Through laser ablation experiments, we have shown that cortical flow is driven by gradients in active tension along the AP axis. We consider that active tension is proportional to myosin fluorescence intensity (Mayer et al., 2010). Accordingly, we observed that a histogram (Figure 2—figure supplement 1A) of the difference in spatially averaged myosin fluorescence intensities between the posterior and anterior halves of the embryo (see shaded areas in Figure 2—figure supplement 1A) is shifted towards negative values, indicating an asymmetric myosin distribution along the AP axis. Similarly, it is plausible that chiral flows could originate from a gradient in myosin fluorescence intensity (i.e., myosin activity) along the azimuthal direction. To test for such a gradient, we analyzed the difference in spatially averaged myosin fluorescence intensities between the top and bottom halves of the embryo in the posterior (see shaded areas in Figure 2—figure supplement 1B). This analysis was performed in each frame and compiled across the entire flow period from all embryos of the non-RNAi condition. The resulting histogram (Figure 2—figure supplement 1B) shows that there is no detectable gradient in myosin fluorescence intensity along the azimuthal direction. Thus, we conclude that the embryo does not appear to break azimuthal symmetry with respect to myosin distribution and that chiral flow does not originate from myosin activity gradients along the azimuthal direction.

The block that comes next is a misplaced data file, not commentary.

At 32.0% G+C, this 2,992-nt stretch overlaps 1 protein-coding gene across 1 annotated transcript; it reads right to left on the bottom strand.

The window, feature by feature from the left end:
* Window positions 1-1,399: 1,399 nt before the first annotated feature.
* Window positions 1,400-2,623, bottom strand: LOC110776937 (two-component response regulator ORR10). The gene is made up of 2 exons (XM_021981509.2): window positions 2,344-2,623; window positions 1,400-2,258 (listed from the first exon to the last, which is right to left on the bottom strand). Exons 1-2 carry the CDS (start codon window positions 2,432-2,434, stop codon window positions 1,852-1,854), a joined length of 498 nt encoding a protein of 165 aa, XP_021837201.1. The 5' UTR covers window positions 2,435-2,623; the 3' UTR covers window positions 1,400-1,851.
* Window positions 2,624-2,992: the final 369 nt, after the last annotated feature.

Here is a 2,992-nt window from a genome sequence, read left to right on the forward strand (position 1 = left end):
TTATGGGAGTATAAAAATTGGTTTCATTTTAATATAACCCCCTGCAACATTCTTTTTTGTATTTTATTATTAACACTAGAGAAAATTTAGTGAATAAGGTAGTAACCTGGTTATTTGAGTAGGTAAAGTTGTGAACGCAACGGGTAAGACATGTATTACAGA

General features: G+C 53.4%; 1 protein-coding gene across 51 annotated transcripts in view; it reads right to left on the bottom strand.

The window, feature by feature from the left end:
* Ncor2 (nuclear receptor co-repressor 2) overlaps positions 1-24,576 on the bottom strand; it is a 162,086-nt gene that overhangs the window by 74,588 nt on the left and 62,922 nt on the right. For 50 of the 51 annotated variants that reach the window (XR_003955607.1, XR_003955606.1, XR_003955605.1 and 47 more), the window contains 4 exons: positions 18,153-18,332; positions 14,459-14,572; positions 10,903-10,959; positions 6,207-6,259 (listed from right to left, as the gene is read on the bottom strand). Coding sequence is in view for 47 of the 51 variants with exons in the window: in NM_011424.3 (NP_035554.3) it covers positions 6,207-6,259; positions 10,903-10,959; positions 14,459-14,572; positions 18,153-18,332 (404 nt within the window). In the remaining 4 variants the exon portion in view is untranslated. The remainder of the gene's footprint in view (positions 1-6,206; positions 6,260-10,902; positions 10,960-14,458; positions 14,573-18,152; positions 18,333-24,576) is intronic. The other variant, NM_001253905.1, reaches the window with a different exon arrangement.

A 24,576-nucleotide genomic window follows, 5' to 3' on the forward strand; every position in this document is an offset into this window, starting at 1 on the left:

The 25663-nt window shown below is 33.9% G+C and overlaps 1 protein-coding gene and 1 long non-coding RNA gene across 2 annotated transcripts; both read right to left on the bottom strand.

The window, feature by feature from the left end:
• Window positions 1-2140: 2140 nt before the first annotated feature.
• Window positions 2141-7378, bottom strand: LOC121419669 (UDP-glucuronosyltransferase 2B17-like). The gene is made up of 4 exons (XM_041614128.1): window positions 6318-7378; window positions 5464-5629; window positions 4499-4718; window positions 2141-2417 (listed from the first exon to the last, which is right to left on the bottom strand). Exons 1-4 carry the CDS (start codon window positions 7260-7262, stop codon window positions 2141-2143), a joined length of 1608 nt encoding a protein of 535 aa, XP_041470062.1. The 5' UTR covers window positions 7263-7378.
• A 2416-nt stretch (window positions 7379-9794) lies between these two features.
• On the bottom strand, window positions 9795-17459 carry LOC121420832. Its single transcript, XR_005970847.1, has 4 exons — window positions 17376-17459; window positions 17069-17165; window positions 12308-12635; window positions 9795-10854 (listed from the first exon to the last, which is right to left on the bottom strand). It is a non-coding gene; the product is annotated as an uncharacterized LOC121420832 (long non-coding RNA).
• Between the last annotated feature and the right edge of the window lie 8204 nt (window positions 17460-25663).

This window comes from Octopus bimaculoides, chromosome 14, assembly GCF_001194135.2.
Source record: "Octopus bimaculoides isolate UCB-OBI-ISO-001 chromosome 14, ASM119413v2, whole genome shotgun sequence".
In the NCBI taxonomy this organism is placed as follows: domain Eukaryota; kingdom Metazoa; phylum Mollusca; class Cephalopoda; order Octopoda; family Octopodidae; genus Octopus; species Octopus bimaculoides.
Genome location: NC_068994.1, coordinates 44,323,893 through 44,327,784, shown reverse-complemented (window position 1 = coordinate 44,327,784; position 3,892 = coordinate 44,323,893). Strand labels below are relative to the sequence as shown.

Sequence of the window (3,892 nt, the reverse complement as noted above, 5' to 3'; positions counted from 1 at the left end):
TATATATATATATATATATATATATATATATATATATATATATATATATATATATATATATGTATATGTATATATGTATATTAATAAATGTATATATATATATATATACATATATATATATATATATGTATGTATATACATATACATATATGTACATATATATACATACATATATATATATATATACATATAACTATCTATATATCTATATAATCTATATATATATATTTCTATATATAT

We derive equations of motion for the cell cortex, describing it as a thin film of active chiral fluid (Fürthauer et al., 2012, 2013). We start by stating the conservation of momentum and angular momentum. Momentum conservation in the absence of external forces is expressed by,
where ρv is the momentum density, with the mass density ρ and the center of mass velocity v, and is the stress tensor. A summation convention over repeated indices is implied. In general, the stress tensor can be decomposed into a symmetric traceless part, an antisymmetric part, and a trace part corresponding to the hydrostatic pressure, which we denote as σαβ, , and P, respectively.
Conservation of angular momentum in the absence of external torques reads,
In this study, we introduced the intrinsic or ‘spin’ angular momentum density IΩαβ, with Ωαβ and I being the spin rotation rate and the moment of inertia density, respectively. Moreover, we introduced the spin angular momentum flux tensor Mαβγ. Note that in general the moment of inertia tensor I is a symmetric fourth rank tensor (Stark and Lubensky, 2005; Fürthauer et al., 2012). Here, we choose it to be diagonal for simplicity.
We describe the cell cortex as an active chiral fluid with the constitutive equations,